Cautionary Tale of Congestion Pricing

With Christmas and winter weather fast approaching, most Americans are anticipating a holiday with friends and family. Many, however, are also bracing for the inevitable travel crush.

It’s peak season, and for air travelers, fears of delay and cancelations are none too real. So much so that President Bush and Transportation Secretary Mary Peters pre-emptively announced new plans to ease congestion. Barring inclement weather, these measures should keep passengers moving and ease the burden at the nation’s busiest airports.

But the Thanksgiving fix fell far short from providing much needed long-term relief for air traffic congestion. All too often, passengers sat on the runway or at the gate with nowhere to go. This past summer alone there were nearly 8 million minutes in delays.

For Thanksgiving, a number of initiatives were announced — from temporarily opening military airspace, to increasing required airline compensations to passengers involuntarily bumped, to better procedures for delayed flights. But a much more fundamental examination of air traffic management is required for the long run.

The record delays and cancelations of 2007 are partly due to increasing demand for air travel, but also due to outdated air traffic management technologies and procedures. Airspace around New York is most problematic, responsible for 44 percent of passenger minutes lost. These delays ripple through the entire nation, leading Transportation Secretary Peters to target future efforts here. Special emphasis is given Kennedy International Airport, where traffic is up 23 percent and arrival delays of more than an hour have increased 14 percent over the previous year.

One popular proposal among federal officials is the use of “congestion pricing,” which would provide incentives for air carriers to take advantage of lower off-peak prices — the higher the congestion fee, the greater the incentive. At some price, passengers will simply stop flying to New York. But the goal should not be to simply reduce the number of users in the system; policymakers must focus on moving travelers through the airspace more efficiently, especially given the importance of New York both as a destination and as a trans-Atlantic gateway.

Under ideal conditions, congestion pricing may spread flights more efficiently across the day. However, implementing congestion pricing is a political and practical minefield. Not all users pay the same price for landing at congested airports. Some fees are based on weight or size, and some are exclusive to air carriers versus general aviation, or corporate jets.

For a congestion price to be efficient, all users must see the same prices for the use of scarce airspace. Yet congestion prices are typically discussed only in terms of the larger air carriers, with exemptions for smaller aircraft, such as general aviation.

In fact, there is even a question concerning the authority to impose such fees on foreign air carriers. And in today’s hub-and-spoke system, congestion pricing may clear the skies, but at the expense of having passengers who fly off-peak waiting longer at the airport before boarding their next flight.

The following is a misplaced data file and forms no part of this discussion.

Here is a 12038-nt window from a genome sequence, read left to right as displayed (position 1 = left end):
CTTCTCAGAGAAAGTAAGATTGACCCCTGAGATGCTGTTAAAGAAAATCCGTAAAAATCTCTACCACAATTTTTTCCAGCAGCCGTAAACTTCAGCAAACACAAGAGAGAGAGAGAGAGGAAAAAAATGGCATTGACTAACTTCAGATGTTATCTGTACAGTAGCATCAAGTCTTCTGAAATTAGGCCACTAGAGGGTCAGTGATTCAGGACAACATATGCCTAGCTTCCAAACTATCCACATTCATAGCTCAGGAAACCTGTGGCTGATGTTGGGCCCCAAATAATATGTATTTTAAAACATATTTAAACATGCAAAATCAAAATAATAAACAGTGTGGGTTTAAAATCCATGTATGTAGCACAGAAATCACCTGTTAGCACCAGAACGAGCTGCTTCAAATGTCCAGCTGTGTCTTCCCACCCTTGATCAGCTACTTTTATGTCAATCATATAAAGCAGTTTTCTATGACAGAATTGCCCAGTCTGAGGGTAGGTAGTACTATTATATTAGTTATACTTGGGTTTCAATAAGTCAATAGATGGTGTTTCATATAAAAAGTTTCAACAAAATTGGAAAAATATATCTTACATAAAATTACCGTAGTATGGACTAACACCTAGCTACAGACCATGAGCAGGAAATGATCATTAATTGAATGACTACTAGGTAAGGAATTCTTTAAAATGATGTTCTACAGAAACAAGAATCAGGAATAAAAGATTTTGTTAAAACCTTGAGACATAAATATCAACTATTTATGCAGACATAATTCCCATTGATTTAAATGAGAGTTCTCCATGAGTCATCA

An interim measure — if true congestion fees are not realistically feasible — may be to rely on airline scheduling agreements, with a secondary market that allows airlines to buy and sell landing slots.

Airlines would come to voluntary agreements to more evenly space their flights, subject to FAA approval. Schedule slots then could be exchanged in an aftermarket. Similar practices are used by other nations. Coupled with appropriate protections to allow new entrants, this would allocate airspace more efficiently.

Over the longer term, capacity must be improved through better technologies and airspace management.

The United States relies predominantly on technologies and procedures developed more than 50 years ago, creating capacity constraints that lead to delays and frustrated passengers. The system is in the early stages of a transition from radar-based traffic control to GPS-based traffic control that will be a marked improvement. At the same time the first redesign of the region’s airspace since the 1960s — which will cut congestion 20 percent — has yet to be carried out. For political reasons, unfortunately, progress has been slow, leaving travelers to bear the costs of delays and cancelations under the current system.

No one enjoys sitting in an overcrowded gate or being stranded on a runway, so it is laudable that the administration has taken steps to improve holiday travels. But Thanksgiving comes every year, as does Christmas and the summer holidays. More fundamental issues of artificial capacity constraints imposed by outdated technologies and procedures must be addressed to ensure happy travels for the years to come.

Wayne Brough is chief economist and vice president for research at FreedomWorks.